From an external training perspective, as the goal is the external display of strength, the specific biological consequences of inputs are often ignored.
Taking an internal perspective, we identify all of the specific biological elements that have been shown to be influenced with precise strength inputs. Making the cultivation of these elements our main goal, we are able to cultivate an interior environment that is not only suited to specific tasks, but that can deal with the variability of human performance.
Strength Training and The Endocrine Response, Dr. John Saratsiotis
In this lecture we review the current scientific literature identifying training intensity, not exercise selection, as the main driver of biological adaptation. With this concept in mind, we are able to refocus training inputs to cultivate stronger and more robust internal environments to meet the challenges of external demands.
Biofeedback Mechanisms in Strength Training, Dr. John Saratsiotis
Manual Biofeedback has been a topic of focus since the inception of the Functional Range Systems in order to improve the specificity of inputs. In this lecture, Dr. Saratsiotis review the literature surrounding this under-utilized too. Specifically he examines its place in directing tissue specific strength training inputs.
The Scientific Framework of the Internal Strength Model, Dr. Michael D. Chivers
With no intention of reinventing the wheel regarding strength training and development, in this lecture we set out an updated scientific framework to improve our understanding as to how to program for specific biological results.
Training Intensity: Maxims, Ecology, and Efficiency, John Quint
In external strength training, traditional markers of intensity are used to elicit specific outcomes (reps, sets, successful lift completion, etc.). Whereas in the internal training realm, such traditional markers become unusable.
In this lecture, we describe how to specifically set internal training intensity to elicit specific biological outcomes. Also described is how the combination of internal & external training is required to maintain a balanced ecological internal environment.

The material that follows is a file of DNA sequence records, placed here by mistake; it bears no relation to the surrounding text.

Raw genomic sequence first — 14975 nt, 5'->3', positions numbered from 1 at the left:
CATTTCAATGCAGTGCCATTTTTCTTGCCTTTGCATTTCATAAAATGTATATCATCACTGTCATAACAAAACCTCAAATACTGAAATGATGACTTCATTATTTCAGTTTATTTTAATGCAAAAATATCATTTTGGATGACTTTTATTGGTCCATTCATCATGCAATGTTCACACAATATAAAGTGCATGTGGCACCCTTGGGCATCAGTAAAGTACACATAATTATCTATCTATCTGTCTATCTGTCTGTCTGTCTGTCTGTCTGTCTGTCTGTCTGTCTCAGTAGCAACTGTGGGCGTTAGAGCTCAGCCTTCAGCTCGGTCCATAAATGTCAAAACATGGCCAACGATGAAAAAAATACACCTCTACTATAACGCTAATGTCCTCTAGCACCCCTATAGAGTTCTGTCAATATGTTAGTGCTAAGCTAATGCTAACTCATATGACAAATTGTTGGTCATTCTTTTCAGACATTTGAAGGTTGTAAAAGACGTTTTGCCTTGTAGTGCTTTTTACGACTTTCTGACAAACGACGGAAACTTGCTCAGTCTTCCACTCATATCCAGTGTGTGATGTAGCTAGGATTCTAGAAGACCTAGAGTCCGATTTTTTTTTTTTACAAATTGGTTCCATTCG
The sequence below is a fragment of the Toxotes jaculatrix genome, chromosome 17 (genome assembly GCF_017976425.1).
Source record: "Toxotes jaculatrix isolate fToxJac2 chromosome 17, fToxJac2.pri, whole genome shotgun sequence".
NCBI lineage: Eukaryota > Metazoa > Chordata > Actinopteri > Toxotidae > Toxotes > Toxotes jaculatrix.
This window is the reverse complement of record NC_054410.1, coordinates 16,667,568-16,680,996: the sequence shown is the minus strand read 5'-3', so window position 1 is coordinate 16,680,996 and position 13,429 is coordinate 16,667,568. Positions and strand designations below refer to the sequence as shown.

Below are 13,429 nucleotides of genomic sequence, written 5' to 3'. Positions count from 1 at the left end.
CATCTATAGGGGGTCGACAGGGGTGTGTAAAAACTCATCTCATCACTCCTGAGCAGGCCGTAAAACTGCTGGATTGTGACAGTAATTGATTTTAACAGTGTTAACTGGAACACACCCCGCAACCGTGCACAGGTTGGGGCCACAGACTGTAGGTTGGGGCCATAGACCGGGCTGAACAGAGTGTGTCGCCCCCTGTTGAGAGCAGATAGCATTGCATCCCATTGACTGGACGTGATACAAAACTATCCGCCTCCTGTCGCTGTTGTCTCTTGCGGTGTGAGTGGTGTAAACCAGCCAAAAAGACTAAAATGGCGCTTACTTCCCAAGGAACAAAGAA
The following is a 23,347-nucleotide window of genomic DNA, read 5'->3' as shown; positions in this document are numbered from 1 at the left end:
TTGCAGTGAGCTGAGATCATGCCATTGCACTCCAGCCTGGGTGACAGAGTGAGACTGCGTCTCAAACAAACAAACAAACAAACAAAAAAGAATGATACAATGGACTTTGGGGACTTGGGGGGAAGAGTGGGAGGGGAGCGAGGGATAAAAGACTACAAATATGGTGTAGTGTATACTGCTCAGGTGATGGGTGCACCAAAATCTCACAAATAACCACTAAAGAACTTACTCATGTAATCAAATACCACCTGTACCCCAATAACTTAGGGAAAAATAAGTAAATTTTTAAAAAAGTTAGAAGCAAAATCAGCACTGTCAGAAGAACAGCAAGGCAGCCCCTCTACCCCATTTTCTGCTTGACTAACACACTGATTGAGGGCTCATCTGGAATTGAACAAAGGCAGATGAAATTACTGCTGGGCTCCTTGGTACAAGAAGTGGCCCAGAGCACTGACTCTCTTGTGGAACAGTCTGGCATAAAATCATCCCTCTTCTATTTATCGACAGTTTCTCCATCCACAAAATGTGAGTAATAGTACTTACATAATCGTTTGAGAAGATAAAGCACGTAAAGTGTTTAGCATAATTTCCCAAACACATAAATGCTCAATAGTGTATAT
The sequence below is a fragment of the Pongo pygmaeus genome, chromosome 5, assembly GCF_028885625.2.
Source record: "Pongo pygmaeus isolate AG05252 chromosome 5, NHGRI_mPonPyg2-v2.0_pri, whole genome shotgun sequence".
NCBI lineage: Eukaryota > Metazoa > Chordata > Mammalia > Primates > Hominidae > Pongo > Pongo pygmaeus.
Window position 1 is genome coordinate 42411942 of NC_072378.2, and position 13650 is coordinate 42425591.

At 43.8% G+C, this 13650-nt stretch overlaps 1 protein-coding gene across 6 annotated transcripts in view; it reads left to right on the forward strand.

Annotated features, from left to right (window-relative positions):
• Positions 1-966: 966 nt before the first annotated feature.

FRS Principles of Strength, Dr. Andreo A. Spina
In this lecture Dr. Spina argues that in the case of strength training, the theory (accumulation of scientific literature) does very little to explain the actual practice (exercise selection, sequencing of exercises, etc). While the theory provides results from tests of muscular output, tendon strength, protein production, and the like, it speaks very little on the topics of exercise selection, sequencing of exercises, tissue specific loading limits, etc., leaving the practitioners to attempt to fill in the gaps.
Using an internal perspective, the FRS Principles of Strength allow us to reframe, reinterpret, and re-organize training inputs such that they support movement creation.
By the end of the seminar, the participant will have a specific framework on which to create tissue specific, internal training programs that can run concurrently with the traditional external training paradigm.
Upon successful completion of a seminar and our online competency exam, the participant will be offered a certification by Functional Anatomy Seminars. This certification will allow the participant to announce themselves as a certified Functional Range Strength Coach® or FRSC® certified for the purposes of advertising. They will also be included on our websites ‘Find a Provider’ network.
Dr Spina will knock you out of your comfort zone… it’s time to meet this Master.
Riesal Mikael Id
Dr. Spina and his team are hands down some of the best in the field. True professionals teaching from their hearts. Can’t wait to take all the courses!
Utterly Mind blowing- the best workshop I’ve attended all year, by far.
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Frequently Asked Questions
- FRC® and Kinstretch® Seminars are $999 USD
- FRA® and FR® Seminars are $1200 USD